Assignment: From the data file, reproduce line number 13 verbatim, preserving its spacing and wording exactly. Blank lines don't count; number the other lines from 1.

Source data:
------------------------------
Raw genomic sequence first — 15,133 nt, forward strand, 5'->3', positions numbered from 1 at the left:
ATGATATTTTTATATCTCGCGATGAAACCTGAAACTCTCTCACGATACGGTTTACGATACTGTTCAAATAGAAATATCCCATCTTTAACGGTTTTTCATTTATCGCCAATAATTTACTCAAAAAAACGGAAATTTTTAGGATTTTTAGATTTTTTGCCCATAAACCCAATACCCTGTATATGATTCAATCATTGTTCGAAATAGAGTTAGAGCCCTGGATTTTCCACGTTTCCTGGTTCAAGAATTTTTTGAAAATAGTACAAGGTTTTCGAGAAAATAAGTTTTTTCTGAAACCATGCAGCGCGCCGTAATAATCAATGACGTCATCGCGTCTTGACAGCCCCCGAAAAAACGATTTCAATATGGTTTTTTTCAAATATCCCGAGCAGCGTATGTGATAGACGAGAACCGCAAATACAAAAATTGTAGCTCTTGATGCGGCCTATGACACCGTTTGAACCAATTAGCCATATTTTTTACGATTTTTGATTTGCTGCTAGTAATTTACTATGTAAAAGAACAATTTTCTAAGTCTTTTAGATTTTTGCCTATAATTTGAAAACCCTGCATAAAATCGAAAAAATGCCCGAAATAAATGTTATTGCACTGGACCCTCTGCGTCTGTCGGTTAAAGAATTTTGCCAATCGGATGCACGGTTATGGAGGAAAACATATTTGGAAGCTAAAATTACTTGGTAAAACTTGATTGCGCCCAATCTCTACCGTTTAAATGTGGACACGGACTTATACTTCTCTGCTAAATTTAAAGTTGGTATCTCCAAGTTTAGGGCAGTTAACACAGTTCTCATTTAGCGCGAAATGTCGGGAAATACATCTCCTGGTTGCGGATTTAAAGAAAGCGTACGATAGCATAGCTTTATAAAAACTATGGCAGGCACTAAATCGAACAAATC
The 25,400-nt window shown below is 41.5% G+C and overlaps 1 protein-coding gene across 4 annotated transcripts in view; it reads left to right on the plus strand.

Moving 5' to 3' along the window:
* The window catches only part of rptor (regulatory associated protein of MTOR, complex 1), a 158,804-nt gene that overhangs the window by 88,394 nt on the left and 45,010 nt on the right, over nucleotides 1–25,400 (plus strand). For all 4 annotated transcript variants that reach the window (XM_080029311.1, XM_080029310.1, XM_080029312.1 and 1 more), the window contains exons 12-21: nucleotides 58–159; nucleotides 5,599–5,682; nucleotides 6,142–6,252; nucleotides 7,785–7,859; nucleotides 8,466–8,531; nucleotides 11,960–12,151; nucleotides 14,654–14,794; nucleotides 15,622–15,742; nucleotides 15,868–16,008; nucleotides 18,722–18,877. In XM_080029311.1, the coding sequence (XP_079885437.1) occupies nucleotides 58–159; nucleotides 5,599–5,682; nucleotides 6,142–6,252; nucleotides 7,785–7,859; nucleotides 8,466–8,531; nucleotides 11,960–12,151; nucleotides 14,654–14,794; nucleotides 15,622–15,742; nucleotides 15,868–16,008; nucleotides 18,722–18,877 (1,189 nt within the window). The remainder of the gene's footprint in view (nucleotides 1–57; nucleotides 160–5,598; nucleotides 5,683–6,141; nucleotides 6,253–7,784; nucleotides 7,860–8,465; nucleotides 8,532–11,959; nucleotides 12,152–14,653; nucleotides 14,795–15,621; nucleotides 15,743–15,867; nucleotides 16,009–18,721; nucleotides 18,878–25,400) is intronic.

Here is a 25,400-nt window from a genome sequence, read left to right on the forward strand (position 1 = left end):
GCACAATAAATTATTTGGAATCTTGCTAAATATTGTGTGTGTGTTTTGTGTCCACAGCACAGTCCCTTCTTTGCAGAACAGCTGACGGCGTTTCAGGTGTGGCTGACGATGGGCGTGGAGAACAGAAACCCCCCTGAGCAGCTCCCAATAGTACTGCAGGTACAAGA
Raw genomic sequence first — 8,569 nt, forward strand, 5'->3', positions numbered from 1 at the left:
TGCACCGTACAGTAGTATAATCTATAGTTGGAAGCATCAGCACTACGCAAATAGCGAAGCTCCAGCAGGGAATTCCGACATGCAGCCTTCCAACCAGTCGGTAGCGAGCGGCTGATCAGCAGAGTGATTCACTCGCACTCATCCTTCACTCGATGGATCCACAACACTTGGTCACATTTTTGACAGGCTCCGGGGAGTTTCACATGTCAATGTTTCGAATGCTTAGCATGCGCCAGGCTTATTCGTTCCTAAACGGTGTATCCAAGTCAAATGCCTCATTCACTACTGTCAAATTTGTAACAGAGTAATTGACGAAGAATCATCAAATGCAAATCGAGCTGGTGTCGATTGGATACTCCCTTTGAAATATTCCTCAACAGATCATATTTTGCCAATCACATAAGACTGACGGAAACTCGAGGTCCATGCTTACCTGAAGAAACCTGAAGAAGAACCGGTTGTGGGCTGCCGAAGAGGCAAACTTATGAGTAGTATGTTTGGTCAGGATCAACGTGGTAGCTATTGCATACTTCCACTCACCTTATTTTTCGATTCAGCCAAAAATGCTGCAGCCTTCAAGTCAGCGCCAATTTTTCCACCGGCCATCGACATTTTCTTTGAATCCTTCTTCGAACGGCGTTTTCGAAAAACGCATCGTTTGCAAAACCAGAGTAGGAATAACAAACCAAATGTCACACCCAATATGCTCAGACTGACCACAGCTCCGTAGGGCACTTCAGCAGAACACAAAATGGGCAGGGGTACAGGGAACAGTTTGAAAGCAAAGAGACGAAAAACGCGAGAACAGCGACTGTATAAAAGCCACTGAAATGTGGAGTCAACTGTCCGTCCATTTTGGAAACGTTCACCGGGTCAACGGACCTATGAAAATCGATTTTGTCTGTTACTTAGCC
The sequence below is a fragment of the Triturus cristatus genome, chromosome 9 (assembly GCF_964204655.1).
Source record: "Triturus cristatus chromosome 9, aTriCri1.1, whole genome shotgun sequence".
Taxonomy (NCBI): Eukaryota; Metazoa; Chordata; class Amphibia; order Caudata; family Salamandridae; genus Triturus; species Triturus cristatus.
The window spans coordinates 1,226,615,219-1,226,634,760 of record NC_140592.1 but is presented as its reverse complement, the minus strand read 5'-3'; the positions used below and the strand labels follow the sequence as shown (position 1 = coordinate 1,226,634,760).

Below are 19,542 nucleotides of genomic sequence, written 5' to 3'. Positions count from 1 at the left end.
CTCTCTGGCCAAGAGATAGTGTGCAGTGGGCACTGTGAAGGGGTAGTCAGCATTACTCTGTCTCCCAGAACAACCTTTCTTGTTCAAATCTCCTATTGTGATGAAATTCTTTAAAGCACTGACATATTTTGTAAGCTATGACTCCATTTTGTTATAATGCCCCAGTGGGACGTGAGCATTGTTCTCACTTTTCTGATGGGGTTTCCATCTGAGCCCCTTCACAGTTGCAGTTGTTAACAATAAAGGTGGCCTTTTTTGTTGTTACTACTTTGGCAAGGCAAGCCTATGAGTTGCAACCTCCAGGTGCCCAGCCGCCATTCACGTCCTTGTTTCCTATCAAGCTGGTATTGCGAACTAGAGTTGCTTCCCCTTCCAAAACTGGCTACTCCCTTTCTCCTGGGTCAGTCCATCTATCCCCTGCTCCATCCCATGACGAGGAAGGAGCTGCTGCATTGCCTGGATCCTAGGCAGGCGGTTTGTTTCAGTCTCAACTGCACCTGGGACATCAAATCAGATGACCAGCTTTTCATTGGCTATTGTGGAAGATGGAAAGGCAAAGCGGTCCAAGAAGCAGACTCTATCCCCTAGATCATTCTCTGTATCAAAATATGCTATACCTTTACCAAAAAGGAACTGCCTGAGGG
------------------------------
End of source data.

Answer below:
The window spans coordinates 1,226,615,219-1,226,634,760 of record NC_140592.1 but is presented as its reverse complement, the minus strand read 5'-3'; the positions used below and the strand labels follow the sequence as shown (position 1 = coordinate 1,226,634,760).